Member States shall ensure that covered bonds issued before XX [OP: please insert the date laid down in the second subparagraph of Article 32(1) of this Directive + 1 day"] and complying with the requirements laid down in Article 52(4) of Directive 2009/65/EC, in the version applicable on the date of their issue, are not subject to the requirements set out in Articles 5 to 12 and Articles 15, 16, 17 and 19 of this Directive, but may continue to be referred to as covered bonds in accordance with this Directive until their maturity.

Article 31
Reviews and reports

1.By XX [OP: please insert the date laid down in the second subparagraph of Article 32(1) of this Directive + 3 years], the Commission shall, in close cooperation with EBA, submit a report to the European Parliament and to the Council whether an equivalence regime could be introduced for third-country credit institutions issuing covered bonds and for investors in covered bonds, taking into consideration international developments in the area of covered bonds, in particular the development of legislative frameworks in third countries.

2.By XX [OP: please insert the date laid down in the second subparagraph of Article 32(1) of this Directive + 3 years], the Commission shall, in close cooperation with EBA, submit a report to the European Parliament and to the Council, on the implementation of this Directive with regard to the level of investor protection and the developments regarding the issue of covered bonds in the Union, including:

(a)developments regarding the number of permissions to issue covered bonds;

(b)developments regarding the number of covered bonds issued in compliance with the provisions transposing this Directive and with Article 129 of Regulation (EU) No 575/2013;

(c)developments regarding the assets collateralising the issue of covered bonds;

(d)developments regarding the level of overcollateralisation;

(e)cross border investments in covered bonds, including inward and outward investment from and to third countries;

(f)developments regarding the issue of covered bonds with extendable maturity structures

3.For the purposes of paragraph 2 by XX [OP: please insert the date laid down in the second subparagraph of Article 32(1) of this Directive + 2 years] Member States shall transmit information on points (a) to (f) to the Commission.

Article 32

Transposition

1.Member States shall adopt and publish, by [to be inserted – entry into force + 1 year] at the latest, the laws, regulations and administrative provisions necessary to comply with this Directive. They shall forthwith communicate to the Commission the text of those provisions.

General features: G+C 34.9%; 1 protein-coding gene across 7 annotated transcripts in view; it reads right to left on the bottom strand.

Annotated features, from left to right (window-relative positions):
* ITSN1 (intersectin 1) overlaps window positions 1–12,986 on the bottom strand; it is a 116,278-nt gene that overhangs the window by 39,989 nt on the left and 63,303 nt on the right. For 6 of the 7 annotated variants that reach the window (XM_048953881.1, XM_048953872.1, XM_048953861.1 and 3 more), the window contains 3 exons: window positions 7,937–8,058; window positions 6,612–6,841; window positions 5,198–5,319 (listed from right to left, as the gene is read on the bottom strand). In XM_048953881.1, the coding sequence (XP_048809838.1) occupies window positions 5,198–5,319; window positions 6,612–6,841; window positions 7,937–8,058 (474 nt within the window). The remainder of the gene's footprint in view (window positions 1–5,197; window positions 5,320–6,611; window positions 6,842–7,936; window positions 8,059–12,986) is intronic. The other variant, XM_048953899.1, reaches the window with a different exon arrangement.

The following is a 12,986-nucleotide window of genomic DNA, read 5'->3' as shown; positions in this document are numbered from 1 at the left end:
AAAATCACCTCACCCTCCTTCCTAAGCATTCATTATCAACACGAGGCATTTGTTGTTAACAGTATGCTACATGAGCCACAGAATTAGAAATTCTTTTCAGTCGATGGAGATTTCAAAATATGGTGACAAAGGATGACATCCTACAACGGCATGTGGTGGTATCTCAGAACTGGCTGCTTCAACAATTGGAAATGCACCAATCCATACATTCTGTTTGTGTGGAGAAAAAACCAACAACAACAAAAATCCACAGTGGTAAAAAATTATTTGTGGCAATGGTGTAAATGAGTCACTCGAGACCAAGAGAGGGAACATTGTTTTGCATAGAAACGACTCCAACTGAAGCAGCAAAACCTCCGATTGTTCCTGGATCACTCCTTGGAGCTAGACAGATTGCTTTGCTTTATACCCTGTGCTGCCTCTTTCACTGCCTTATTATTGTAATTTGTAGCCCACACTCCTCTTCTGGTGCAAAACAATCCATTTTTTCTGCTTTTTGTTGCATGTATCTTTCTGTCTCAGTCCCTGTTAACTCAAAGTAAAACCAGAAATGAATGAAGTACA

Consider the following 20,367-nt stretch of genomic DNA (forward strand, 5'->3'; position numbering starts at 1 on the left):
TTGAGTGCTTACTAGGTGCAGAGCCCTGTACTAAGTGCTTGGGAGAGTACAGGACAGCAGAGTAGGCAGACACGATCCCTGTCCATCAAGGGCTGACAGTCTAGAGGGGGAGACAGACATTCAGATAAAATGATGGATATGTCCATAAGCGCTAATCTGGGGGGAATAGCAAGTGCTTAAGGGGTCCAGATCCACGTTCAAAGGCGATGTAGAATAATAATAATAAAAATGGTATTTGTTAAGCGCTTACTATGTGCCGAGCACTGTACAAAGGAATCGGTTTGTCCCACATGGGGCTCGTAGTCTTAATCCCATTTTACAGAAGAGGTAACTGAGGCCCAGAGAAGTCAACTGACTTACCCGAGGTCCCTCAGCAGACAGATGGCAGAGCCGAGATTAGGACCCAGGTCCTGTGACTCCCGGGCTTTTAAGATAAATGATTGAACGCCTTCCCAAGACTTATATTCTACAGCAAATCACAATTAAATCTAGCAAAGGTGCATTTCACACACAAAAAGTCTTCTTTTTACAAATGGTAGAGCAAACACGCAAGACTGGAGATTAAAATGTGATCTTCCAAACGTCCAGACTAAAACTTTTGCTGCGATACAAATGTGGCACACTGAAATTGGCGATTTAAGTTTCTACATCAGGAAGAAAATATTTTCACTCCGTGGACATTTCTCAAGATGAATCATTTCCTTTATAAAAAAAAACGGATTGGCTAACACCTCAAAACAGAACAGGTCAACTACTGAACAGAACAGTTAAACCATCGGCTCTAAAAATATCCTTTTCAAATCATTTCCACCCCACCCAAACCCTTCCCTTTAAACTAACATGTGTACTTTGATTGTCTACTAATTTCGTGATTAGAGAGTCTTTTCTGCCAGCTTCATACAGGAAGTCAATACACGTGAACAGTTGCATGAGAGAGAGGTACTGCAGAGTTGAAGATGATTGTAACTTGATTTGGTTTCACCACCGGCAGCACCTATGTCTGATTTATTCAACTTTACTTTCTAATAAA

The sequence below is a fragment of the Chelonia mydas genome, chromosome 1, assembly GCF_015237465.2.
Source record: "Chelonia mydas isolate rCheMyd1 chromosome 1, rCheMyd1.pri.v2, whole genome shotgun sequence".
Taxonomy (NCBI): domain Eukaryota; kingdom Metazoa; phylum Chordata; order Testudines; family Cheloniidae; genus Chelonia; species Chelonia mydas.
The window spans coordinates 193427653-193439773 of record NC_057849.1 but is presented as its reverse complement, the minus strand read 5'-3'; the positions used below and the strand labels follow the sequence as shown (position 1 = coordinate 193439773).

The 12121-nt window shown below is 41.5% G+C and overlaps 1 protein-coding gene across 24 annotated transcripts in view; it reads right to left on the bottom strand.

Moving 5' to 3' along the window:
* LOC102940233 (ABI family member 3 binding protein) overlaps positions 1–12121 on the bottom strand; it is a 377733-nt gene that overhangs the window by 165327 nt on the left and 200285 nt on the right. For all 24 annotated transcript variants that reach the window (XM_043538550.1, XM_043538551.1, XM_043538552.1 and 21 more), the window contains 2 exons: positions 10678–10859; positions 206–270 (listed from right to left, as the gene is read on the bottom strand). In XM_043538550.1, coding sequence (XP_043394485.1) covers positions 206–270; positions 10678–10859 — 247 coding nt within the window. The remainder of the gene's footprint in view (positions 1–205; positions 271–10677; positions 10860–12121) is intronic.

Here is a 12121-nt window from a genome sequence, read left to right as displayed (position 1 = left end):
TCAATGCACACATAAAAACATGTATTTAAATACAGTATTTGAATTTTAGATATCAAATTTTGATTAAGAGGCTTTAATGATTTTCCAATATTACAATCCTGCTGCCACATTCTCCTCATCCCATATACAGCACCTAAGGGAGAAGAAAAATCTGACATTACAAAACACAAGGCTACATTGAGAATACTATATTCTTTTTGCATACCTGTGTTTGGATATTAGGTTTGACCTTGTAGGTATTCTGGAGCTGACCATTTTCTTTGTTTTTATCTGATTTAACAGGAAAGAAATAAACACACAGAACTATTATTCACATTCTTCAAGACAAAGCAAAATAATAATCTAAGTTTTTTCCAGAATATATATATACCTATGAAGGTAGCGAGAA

They shall apply those provisions from [to be inserted – same as first subparagraph + 1 day].

When Member States adopt those provisions, they shall contain a reference to this Directive or be accompanied by such a reference on the occasion of their official publication. Member States shall determine how such reference is to be made.

2.Member States shall communicate to the Commission the text of the main provisions of national law which they adopt in the field covered by this Directive.

Article 33

Entry into force

This Directive shall enter into force on the twentieth day following that of its publication in the Official Journal of the European Union.

Article 34

Addressees

This Directive is addressed to the Member States.

Done at Brussels,

For the European Parliament    For the Council

The President    The President

(1)    COM(2017) 650.
(2)    European Commission (2017). "State of the Union 2017: Letter of intent to President Antonio Tajani and to Prime Minister Jüri Ratas".
(3)    COM(2017) 292.
(4)    Directive 2009/65/EC of the European Parliament and of the Council of 13 July 2009 on the coordination of laws, regulations and administrative provisions relating to undertakings for collective investment in transferable securities (UCITS) (OJ L 302, 17.11.2009, p. 32).
(5)    Report on EU covered bond frameworks and capital treatment, EBA (2014);    
Report on covered bonds — recommendations on harmonisation of covered bond frameworks in the EU, EBA (2016).